The government has launched a campaign to remind the public that antibiotics do not help to treat viral infections such as coughs, colds and sore throats in a bid to reduce unnecessary requests for the drug.
The strategy, which will be promoted through adverts and posters, is the latest phase in a drive to tackle the growing problem of antibiotic resistance, which could make treatment for common bacterial infections, such as pneumonia, more difficult in the future.
The campaign aims to remind the public that medical advice is not normally necessary for a common cold. Only if a cough lasts longer than three weeks, they develop chest pains or have already had a chest complaint should they consult a doctor.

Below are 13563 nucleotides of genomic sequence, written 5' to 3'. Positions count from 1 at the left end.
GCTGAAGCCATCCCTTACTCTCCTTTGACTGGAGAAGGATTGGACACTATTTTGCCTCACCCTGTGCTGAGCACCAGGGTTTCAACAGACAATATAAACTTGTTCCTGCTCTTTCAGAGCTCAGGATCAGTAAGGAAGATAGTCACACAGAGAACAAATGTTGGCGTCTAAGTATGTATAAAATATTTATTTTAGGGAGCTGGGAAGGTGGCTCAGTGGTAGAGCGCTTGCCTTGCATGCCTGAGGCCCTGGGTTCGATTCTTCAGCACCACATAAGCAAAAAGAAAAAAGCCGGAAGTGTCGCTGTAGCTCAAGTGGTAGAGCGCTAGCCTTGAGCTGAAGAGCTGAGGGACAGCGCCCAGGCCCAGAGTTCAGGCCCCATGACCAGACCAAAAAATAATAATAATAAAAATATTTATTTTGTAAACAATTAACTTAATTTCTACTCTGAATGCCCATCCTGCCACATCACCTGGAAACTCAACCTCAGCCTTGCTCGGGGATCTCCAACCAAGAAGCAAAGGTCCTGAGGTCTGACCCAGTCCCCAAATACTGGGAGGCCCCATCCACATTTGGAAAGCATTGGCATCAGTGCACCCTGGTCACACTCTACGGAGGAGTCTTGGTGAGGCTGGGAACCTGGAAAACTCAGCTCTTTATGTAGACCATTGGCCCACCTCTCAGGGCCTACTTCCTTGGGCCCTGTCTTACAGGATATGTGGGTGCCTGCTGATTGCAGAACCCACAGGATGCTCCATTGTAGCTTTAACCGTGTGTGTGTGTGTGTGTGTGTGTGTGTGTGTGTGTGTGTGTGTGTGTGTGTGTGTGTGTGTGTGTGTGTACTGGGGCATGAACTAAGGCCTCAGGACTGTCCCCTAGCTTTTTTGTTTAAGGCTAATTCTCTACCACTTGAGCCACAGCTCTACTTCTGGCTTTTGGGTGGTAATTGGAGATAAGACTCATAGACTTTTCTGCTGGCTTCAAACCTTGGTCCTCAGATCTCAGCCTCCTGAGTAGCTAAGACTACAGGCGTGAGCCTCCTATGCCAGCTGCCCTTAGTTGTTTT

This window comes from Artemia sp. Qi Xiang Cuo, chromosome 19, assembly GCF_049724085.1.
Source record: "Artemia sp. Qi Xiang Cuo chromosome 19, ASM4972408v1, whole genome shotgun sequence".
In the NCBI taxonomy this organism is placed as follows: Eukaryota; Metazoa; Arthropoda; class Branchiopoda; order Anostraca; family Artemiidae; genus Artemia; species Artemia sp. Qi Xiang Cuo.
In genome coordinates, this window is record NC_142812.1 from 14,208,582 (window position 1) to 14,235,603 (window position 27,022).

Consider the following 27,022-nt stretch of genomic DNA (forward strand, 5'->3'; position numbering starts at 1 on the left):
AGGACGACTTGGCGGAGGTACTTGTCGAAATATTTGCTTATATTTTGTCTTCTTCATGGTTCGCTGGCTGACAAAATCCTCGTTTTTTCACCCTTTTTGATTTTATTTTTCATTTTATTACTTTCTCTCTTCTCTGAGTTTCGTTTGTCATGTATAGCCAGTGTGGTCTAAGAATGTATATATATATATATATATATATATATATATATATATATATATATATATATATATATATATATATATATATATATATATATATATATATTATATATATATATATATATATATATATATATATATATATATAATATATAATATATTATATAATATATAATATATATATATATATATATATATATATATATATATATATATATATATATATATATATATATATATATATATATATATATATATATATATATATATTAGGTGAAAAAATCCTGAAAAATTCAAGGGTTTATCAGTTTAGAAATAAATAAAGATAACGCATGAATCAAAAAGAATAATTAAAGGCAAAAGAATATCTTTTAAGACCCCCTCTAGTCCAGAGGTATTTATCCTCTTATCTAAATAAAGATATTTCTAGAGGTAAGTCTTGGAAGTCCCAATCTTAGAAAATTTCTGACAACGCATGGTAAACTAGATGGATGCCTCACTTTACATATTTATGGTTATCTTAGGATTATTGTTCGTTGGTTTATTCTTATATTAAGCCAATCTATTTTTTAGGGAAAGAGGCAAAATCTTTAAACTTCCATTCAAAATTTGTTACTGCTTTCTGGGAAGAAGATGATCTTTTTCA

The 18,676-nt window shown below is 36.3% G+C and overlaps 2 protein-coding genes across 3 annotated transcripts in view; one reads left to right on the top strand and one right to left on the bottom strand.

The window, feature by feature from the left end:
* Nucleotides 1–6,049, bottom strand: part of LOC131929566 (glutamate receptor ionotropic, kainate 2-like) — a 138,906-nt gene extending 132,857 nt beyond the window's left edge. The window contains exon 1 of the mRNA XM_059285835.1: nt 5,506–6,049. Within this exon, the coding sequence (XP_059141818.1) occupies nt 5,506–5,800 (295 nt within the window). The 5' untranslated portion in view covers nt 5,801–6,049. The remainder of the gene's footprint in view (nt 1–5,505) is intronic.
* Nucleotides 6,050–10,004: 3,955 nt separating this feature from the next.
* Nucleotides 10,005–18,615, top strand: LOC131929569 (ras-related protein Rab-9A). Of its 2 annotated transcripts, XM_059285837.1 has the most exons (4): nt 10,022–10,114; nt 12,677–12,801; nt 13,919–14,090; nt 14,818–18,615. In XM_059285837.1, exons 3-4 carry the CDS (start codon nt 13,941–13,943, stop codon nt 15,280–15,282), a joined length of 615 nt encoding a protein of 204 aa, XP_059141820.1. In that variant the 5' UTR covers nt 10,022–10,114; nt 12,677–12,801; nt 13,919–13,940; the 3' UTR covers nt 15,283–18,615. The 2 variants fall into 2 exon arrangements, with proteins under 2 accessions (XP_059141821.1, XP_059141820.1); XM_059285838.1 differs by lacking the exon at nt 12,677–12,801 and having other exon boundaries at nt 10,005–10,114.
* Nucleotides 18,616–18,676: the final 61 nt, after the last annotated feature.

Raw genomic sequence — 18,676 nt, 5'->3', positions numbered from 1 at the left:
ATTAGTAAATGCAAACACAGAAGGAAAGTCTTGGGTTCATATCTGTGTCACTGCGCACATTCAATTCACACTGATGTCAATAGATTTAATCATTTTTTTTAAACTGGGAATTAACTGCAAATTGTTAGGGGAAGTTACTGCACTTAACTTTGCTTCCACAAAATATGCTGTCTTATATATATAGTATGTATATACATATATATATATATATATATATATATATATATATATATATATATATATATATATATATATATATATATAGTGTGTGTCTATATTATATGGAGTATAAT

Chief medical officer for England Sir Liam Donaldson said: ‘Using antibiotics when they are not necessary will increase resistance to them and make it difficult to treat serious bacterial infections in the future.’
People are being advised that if they are suffering with cold and flu symptoms or a sore throat they should ‘rest, take plenty of fluids and speak to a pharmacist who will give advice on over-the-counter remedies that are available’.
In a statement, the British Medical Association (BMA) said: ‘Over a winter when viruses have been so prevalent it is timely for people to be reminded about the consequences of antibiotic misuse.
‘However, it is also important that no-one with a serious condition is discouraged from visiting their doctor,’ it said.
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